Pack Art Backstory: Campfire Rudbeckia

A discussion with artist Lucy Nguyen

Amember of the sunflower family, Rudbeckia hirta—sometimes called "Black Eyed Susan" or "Brown Betty"—is common enough–some might even say too common. But just as a few dry twigs set alight have the power to transfix and mesmerize, Campfire Rudbeckia, with its stunning two-toned petals, unleashes the beauty and potential of Rudbeckia hirta.

The story of this variety begins at Blackbird Rise Farm in Palermo, Maine, where these flowers were found growing at the intersection between cultivated farm field and wild meadow. For farmers Daniel MacPhee and Corinne Wesh, the golden petals brushed with burnt sienna evoked the play of light and shadow around a flickering campfire. Recognizing the specialness of this variety, they decided to save the seed and share it with others.

Artist Lucy Nguyen’s illustration incorporates elements of Blackbird Rise Farm and transforms them into a nighttime scene at the base of a mountain range, where a field of Rudbeckia glows by campfire light. A mysterious figure sits contentedly by the fire, dressed in a cape that ends in tail feathers while a red-winged blackbird flies overhead. “I wanted to convey the feeling of being at peace in nature,” Lucy says, “and the unique bond that one can form by being in tune with their surroundings.”

Hailing from the Washington D.C. area, Lucy is currently pursuing a BFA in illustration from the Maryland Institute College of Art in Baltimore. Using primarily digital techniques, her illustrations combine fantasy, storytelling, personal identity and culture—resulting in new landscapes filled with diverse inhabitants. “I’m really passionate about consuming, exploring, and creating narratives,” she says, “and I feel like my work as an illustrator is the best vehicle for the stories I want to put out into the world.”

As storyteller, Lucy is the perfect match for Campfire Rudbeckia. Since the dawn of time, people have gathered around campfires to tell new, often fantastical stories about the world–and our place within it. “I enjoyed putting a subtle fantastical spin on it,” Lucy says, adding, “I draw a lot of inspiration from my experiences as a queer person and a Vietnamese-American, and it’s rare for it to not bleed into my work in even a small way.”

Character studies, fashion, and narratives based in otherworldly landscapes are fuel for Lucy’s fantasy illustration and plot lines, and a way of opening up the genre to diverse perspectives: “I love seeing more fellow LGBTQ+ and BIPOC creators expanding the boundaries of the genre–and mainstream media as a whole,” she says, noting the importance of inclusiveness “for current and future generations.”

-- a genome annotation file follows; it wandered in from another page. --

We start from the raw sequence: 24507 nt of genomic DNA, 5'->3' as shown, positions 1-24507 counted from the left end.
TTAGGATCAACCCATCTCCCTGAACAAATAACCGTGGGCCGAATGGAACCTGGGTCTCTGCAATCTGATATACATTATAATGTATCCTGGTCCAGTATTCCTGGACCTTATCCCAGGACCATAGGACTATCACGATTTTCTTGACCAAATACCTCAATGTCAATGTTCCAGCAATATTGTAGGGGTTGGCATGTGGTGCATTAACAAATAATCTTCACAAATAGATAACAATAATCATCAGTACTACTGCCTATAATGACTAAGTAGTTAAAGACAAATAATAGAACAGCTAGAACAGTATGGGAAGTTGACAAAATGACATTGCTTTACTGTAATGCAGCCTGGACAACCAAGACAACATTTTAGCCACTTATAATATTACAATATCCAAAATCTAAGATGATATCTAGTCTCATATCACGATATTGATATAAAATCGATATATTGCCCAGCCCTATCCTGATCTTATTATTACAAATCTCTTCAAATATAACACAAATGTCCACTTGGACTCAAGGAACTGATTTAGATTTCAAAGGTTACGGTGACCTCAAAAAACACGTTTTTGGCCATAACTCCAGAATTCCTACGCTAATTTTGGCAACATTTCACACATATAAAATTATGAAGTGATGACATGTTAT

Of course, artists and writers have a history of using self-portraiture and autobiography to correct imbalances in representation. As primary conduits of cultural values and norms, storytelling and imagery powerfully shape our views of the world and who we see as a protagonist. Diverse representation in art and storytelling reflects our complexity, and allows our seeming contradictions to become a source of illumination–just as friction creates fire.

Straddling the edge between wild and cultivated, light and shadow, fantasy and reality, the story of Campfire Rudbeckia reminds us to get comfortable with complexity and find beauty in the non-binary. We are, after all, many things; as Walt Whitman famously wrote in Leaves of Grass, “Do I contradict myself? / Very well then I contradict myself, / (I am large and contain multitudes.)”

As a genus of the Asteraceae family, Rudbeckia’s composite flowers also contain multitudes—producing dense heads of tiny flowers surrounded by bracts, fooling the eye into seeing a singular flower where there are, in fact, many. “For Asteraceae,” our co-founder Ken Greene says, “these complex non-binary inflorescences we call flowers are the reason the plant family has been so incredibly successful and have radiated out, like the petals and patterns of the flowers themselves, across the globe.”

Relating these observations to the bigger picture, Ken says, “Sometimes in botany, and with animals and humans, we spend too much time trying to fit beings into binary/either-or categories or figuring out why something is the way it is, instead of just accepting them as a whole being.” 

A sense of wholeness and serenity radiates from Lucy’s illustration for Campfire Rudbeckia. “Both the name and the appearance of the variety invoke a feeling of warmth, comfort, and familiarity,” she says, “I hope that a viewer of this piece or a planter of this seed feels like they’re able to find a piece of home among these flowers and in their local natural environments at large.” We are so grateful for her comforting interpretation of this seed story.

Explore more of Lucy Nguyen’s fantasy worlds on her website. For regular updates, follow her on Twitter and Instagram. Or shop her Etsy store here and she'll donate a percentage of the profits to mutual aid in the DC area.

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